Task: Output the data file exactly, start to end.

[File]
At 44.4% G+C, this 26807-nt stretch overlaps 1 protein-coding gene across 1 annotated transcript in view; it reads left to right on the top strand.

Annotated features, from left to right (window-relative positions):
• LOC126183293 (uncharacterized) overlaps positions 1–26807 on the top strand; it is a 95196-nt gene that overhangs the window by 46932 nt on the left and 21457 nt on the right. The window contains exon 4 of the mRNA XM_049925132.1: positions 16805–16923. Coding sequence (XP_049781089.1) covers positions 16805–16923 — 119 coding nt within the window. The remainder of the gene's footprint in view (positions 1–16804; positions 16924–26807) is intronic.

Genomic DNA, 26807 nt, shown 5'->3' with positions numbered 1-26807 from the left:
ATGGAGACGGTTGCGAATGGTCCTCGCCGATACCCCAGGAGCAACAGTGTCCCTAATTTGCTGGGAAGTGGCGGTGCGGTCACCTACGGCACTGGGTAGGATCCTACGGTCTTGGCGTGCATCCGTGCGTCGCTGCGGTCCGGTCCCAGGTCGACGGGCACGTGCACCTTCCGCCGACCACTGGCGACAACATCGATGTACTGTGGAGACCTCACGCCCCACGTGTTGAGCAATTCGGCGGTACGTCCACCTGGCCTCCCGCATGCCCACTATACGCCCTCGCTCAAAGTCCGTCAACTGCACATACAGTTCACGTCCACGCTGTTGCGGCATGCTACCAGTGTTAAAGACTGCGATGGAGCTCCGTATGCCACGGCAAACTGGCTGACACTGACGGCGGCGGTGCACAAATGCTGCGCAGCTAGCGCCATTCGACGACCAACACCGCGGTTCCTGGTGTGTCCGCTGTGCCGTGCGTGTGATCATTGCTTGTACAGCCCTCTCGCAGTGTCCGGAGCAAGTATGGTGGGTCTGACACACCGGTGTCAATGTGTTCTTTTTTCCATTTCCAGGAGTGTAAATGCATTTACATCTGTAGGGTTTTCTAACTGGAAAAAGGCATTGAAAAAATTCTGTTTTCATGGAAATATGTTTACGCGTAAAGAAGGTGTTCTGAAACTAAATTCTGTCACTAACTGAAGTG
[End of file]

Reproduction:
At 44.4% G+C, this 26807-nt stretch overlaps 1 protein-coding gene across 1 annotated transcript in view; it reads left to right on the top strand.

Annotated features, from left to right (window-relative positions):
• LOC126183293 (uncharacterized) overlaps positions 1–26807 on the top strand; it is a 95196-nt gene that overhangs the window by 46932 nt on the left and 21457 nt on the right. The window contains exon 4 of the mRNA XM_049925132.1: positions 16805–16923. Coding sequence (XP_049781089.1) covers positions 16805–16923 — 119 coding nt within the window. The remainder of the gene's footprint in view (positions 1–16804; positions 16924–26807) is intronic.

Genomic DNA, 26807 nt, shown 5'->3' with positions numbered 1-26807 from the left:
ATGGAGACGGTTGCGAATGGTCCTCGCCGATACCCCAGGAGCAACAGTGTCCCTAATTTGCTGGGAAGTGGCGGTGCGGTCACCTACGGCACTGGGTAGGATCCTACGGTCTTGGCGTGCATCCGTGCGTCGCTGCGGTCCGGTCCCAGGTCGACGGGCACGTGCACCTTCCGCCGACCACTGGCGACAACATCGATGTACTGTGGAGACCTCACGCCCCACGTGTTGAGCAATTCGGCGGTACGTCCACCTGGCCTCCCGCATGCCCACTATACGCCCTCGCTCAAAGTCCGTCAACTGCACATACAGTTCACGTCCACGCTGTTGCGGCATGCTACCAGTGTTAAAGACTGCGATGGAGCTCCGTATGCCACGGCAAACTGGCTGACACTGACGGCGGCGGTGCACAAATGCTGCGCAGCTAGCGCCATTCGACGACCAACACCGCGGTTCCTGGTGTGTCCGCTGTGCCGTGCGTGTGATCATTGCTTGTACAGCCCTCTCGCAGTGTCCGGAGCAAGTATGGTGGGTCTGACACACCGGTGTCAATGTGTTCTTTTTTCCATTTCCAGGAGTGTAAATGCATTTACATCTGTAGGGTTTTCTAACTGGAAAAAGGCATTGAAAAAATTCTGTTTTCATGGAAATATGTTTACGCGTAAAGAAGGTGTTCTGAAACTAAATTCTGTCACTAACTGAAGTG